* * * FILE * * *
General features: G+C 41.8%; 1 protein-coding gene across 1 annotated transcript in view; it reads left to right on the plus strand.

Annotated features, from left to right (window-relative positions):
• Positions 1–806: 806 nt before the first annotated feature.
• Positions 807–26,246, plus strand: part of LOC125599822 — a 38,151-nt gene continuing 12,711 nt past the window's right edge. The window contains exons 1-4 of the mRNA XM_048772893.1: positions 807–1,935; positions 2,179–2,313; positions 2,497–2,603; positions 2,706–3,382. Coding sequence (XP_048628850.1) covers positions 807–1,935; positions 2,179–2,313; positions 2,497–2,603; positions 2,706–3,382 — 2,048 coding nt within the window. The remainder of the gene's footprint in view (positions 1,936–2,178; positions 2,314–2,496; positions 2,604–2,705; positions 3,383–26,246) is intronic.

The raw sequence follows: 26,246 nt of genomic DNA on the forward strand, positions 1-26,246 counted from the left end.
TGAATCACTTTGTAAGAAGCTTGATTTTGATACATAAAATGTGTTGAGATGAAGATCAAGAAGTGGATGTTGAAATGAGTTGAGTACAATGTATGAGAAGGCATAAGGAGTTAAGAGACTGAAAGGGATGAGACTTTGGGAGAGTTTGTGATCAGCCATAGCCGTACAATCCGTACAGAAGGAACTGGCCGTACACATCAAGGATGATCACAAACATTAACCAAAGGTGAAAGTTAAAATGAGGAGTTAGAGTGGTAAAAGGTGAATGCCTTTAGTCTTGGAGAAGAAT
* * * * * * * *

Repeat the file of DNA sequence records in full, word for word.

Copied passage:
General features: G+C 41.8%; 1 protein-coding gene across 1 annotated transcript in view; it reads left to right on the plus strand.

Annotated features, from left to right (window-relative positions):
• Positions 1–806: 806 nt before the first annotated feature.
• Positions 807–26,246, plus strand: part of LOC125599822 — a 38,151-nt gene continuing 12,711 nt past the window's right edge. The window contains exons 1-4 of the mRNA XM_048772893.1: positions 807–1,935; positions 2,179–2,313; positions 2,497–2,603; positions 2,706–3,382. Coding sequence (XP_048628850.1) covers positions 807–1,935; positions 2,179–2,313; positions 2,497–2,603; positions 2,706–3,382 — 2,048 coding nt within the window. The remainder of the gene's footprint in view (positions 1,936–2,178; positions 2,314–2,496; positions 2,604–2,705; positions 3,383–26,246) is intronic.

The raw sequence follows: 26,246 nt of genomic DNA on the forward strand, positions 1-26,246 counted from the left end.
TGAATCACTTTGTAAGAAGCTTGATTTTGATACATAAAATGTGTTGAGATGAAGATCAAGAAGTGGATGTTGAAATGAGTTGAGTACAATGTATGAGAAGGCATAAGGAGTTAAGAGACTGAAAGGGATGAGACTTTGGGAGAGTTTGTGATCAGCCATAGCCGTACAATCCGTACAGAAGGAACTGGCCGTACACATCAAGGATGATCACAAACATTAACCAAAGGTGAAAGTTAAAATGAGGAGTTAGAGTGGTAAAAGGTGAATGCCTTTAGTCTTGGAGAAGAAT